Friday, June 20, 2008

McCain: All Whine, All the Time.

(cross-posted at MyDD)

I'm surprised John McCain hasn't exhausted himself with his incessant harping on the need for ten town hall meetings, to which Obama has no real reason to agree. Much to his delight, he's found something new to whine about: Barack Obama's supposed "flip-flopping" on the public finance issue. He has called Obama's reevaluated stance on accepting public financing "Washington doublespeak", but let's not forget, McCain was sorta, kinda, maybe against public financing before he was for it. McCain's decision to use public financing has always been contingent on the Democratic nominee and exactly how much s/he could raise. Knowing the disadvantages the GOP faces in 2008, he's been trying to trap Democratic candidates into accepting public financing for months. Now that he realizes what a fundraising juggernaut Obama has become, McCain must be feeling pretty bitter that Obama has decided not to accept his proposal; with nothing he can possibly do to catch up to the Democratic nominee in donations, McCain is trying to get as much leverage as possible out of Obama's decision.

Okay, John. Would you like some cheese to go with your whine?

Watching John McCain attack another politician for flip-flopping is almost surreal - it difficult to determine whether he's forgetful, dishonest, or engaging in some form of political doublethink that most normal people could never hope to understand. This is a man who has flip-flopped on defense spending, the estate tax, Bush's tax cuts, his first term budget pledge, medical marijuana, FISA, investigations into the handling of Hurricane Katrina, various environmental issues, immigration, torture, social security privatization, a gay marriage amendment, and (most recently) offshore oil drilling. Yet, he expects voters to overlook his issue-based acrobatics and focus instead on Obama's decision to forgo public financing. Oh yes, for shame, Barack - changing your mind on an issue which is unimportant in the eyes of most Americans. If only our nominee could be as admirably consistent and unfailingly honest as the straight-talker.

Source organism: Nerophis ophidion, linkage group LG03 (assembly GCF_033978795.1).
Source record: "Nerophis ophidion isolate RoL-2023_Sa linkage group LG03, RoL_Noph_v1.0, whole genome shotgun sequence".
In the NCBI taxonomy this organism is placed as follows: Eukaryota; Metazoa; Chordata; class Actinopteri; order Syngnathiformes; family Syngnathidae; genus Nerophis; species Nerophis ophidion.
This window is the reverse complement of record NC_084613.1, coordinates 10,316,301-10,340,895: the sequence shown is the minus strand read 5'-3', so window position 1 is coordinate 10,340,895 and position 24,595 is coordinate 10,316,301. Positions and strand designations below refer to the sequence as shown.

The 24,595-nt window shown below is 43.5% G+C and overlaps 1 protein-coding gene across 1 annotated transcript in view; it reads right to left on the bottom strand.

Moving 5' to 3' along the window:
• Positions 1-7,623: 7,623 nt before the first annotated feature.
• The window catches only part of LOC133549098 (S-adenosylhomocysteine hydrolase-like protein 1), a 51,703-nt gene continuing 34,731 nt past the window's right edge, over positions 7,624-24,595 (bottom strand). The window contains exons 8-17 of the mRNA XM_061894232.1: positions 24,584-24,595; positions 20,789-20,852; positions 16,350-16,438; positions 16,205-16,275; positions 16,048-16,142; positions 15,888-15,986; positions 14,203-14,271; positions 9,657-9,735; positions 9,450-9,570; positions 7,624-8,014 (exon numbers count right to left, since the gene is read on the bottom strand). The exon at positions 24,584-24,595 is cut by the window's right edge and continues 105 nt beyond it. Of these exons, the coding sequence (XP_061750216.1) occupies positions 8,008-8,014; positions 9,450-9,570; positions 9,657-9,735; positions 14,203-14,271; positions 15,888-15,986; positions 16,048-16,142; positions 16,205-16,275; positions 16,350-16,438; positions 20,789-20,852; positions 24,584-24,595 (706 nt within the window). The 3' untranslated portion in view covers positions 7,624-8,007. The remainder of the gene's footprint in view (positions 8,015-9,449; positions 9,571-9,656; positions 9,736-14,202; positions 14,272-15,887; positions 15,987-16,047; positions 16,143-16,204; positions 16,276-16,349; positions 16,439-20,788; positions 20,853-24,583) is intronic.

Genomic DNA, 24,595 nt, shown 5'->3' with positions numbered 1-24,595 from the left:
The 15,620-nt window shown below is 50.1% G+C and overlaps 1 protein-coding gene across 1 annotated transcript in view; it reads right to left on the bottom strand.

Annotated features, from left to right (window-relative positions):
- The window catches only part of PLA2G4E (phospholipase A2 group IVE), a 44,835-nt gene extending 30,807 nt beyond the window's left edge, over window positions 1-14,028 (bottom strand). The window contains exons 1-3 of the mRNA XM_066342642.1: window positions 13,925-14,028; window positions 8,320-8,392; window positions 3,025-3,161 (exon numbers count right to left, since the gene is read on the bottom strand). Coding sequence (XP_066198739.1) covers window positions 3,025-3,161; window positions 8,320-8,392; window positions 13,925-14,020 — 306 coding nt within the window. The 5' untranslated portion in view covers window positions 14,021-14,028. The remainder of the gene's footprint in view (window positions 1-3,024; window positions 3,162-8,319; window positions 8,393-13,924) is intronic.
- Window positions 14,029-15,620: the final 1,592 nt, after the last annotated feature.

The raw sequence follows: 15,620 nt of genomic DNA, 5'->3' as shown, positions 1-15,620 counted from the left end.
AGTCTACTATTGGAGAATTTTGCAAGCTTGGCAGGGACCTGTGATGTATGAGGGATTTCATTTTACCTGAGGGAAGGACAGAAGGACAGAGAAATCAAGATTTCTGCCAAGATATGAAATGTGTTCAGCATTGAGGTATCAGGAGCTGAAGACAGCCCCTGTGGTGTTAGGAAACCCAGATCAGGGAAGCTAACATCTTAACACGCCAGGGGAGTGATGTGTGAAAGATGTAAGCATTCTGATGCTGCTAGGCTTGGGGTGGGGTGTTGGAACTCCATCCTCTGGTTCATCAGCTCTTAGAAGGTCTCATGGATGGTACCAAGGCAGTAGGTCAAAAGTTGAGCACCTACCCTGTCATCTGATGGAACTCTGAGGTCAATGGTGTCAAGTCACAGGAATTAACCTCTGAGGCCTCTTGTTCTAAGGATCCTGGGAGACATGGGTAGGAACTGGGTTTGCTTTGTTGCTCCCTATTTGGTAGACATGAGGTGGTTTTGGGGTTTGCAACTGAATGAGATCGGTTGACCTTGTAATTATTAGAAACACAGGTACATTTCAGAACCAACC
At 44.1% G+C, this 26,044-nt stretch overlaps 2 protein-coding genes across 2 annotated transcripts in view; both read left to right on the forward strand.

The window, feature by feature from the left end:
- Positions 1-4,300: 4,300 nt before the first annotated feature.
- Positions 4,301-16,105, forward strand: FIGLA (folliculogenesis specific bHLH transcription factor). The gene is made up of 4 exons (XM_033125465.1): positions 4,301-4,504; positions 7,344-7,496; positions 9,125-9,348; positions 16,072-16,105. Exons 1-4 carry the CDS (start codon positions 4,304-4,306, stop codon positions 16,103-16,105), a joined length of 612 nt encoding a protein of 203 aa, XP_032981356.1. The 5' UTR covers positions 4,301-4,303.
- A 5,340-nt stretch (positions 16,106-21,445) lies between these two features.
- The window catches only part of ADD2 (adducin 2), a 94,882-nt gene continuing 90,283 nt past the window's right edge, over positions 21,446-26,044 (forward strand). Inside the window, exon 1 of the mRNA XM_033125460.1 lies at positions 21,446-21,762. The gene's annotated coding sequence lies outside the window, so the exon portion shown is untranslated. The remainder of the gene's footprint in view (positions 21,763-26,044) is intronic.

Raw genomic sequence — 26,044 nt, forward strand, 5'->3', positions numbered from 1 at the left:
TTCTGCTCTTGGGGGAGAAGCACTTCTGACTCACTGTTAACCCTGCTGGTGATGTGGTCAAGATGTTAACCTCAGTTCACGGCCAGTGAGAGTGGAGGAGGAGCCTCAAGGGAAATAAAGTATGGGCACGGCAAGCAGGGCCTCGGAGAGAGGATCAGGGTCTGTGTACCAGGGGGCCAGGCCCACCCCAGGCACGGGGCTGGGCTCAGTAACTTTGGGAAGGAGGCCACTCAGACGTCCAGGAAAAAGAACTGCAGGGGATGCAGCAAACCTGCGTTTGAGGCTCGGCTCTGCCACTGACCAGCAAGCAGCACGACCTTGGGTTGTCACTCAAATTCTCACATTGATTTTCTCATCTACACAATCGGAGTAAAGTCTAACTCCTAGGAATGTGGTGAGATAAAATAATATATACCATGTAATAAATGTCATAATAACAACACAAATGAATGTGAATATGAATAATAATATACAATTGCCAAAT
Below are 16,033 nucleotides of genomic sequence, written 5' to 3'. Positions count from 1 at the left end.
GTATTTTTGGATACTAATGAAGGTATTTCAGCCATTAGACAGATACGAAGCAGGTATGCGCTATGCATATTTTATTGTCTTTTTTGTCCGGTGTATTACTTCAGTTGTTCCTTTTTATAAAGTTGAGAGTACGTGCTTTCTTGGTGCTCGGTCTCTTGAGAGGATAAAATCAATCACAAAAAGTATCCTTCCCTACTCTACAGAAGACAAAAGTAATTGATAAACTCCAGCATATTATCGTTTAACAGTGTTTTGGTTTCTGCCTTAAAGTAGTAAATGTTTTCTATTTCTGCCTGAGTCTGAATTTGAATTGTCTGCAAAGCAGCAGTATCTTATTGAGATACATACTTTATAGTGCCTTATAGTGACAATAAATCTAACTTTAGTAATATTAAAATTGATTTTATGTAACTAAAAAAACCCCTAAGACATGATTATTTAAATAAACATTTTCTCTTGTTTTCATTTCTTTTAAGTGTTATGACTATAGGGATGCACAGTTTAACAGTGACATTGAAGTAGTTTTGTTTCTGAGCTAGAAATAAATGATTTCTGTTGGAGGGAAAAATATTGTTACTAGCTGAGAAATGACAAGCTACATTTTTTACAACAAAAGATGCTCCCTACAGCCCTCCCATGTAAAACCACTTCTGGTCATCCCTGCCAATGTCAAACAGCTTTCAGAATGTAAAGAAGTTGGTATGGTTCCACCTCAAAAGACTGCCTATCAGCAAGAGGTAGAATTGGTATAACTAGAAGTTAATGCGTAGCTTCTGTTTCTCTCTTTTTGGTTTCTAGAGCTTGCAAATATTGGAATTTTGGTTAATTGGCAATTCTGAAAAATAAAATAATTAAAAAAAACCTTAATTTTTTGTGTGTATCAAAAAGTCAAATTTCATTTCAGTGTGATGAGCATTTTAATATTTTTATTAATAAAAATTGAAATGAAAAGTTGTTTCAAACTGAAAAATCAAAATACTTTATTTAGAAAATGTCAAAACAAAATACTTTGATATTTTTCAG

Oh, wait... nevermind. All aboard the Flip-Flop Express!

The fact is, most people are either opposed to public financing, or just plain don't care. 46 percent of Americans would prefer that campaigns be funded solely with private money, whereas only 22 percent fully supported public financing. In 2006, approximately 7% of taxpayers designated the requested $3 on their tax returns to fund the system.

Obama would be foolish to accept public financing. As of May 21st Obama had raised a staggering $268,000,000, much of it from small donors, and that number will only go up as we prepare for the general election. As Hillary urges her donors to back Obama, his fundraisers have estimated that Clinton fundraisers could raise between $50 million and $75 million for his GE campaign. This doesn't include Hillary's small donors, many of whom will now make donating to his campaign a top priority. With all the flip-flopping McCain has done and all the money he's taken from lobbyists, he has little room to complain about Obama's principles. If Lou Dobbs and the Republican nominee want to gripe and allege that refusing public financing isn't "Change you can believe in," then they can have at it. Obama sent out an email Thursday saying that,

. . .the public campaign financing system allowed "special interests [to] drown out the voices of the American people" and ask[ing] his supporters to "declare our independence from a broken system."

And as Rep Rahm Emanuel has pointed out,

Obama has "more than realized the objective of public financing" by setting up a system to accept small donations over the Internet. . . . "It has given the American people a voice in our political process and has forever changed politics in this country by inspiring record numbers of Americans to participate in bringing change to Washington."

How many voters honestly plan to base their decisions on the sort of petty silliness McCain is promoting? This isn't a winning issue for him, and I expect he realizes it. But since he has so few other winning issues, he'll just run with it and hope it earns him a couple hundred extra votes. Maybe he thinks that if he confuses the voters enough, he'll be able to flop his way right into the Oval Office, but if the Republicans think we're going to allow voters to forget his dizzying political gymnastics, then they've got another thing coming.

John McCain: Same old politics, a little extra whine.


Anonymous said...

Welcome aboard, sricki.

I'm sorry, but I'm not buying the GOP's sudden affection for public funding of elections.

Love the pictures!

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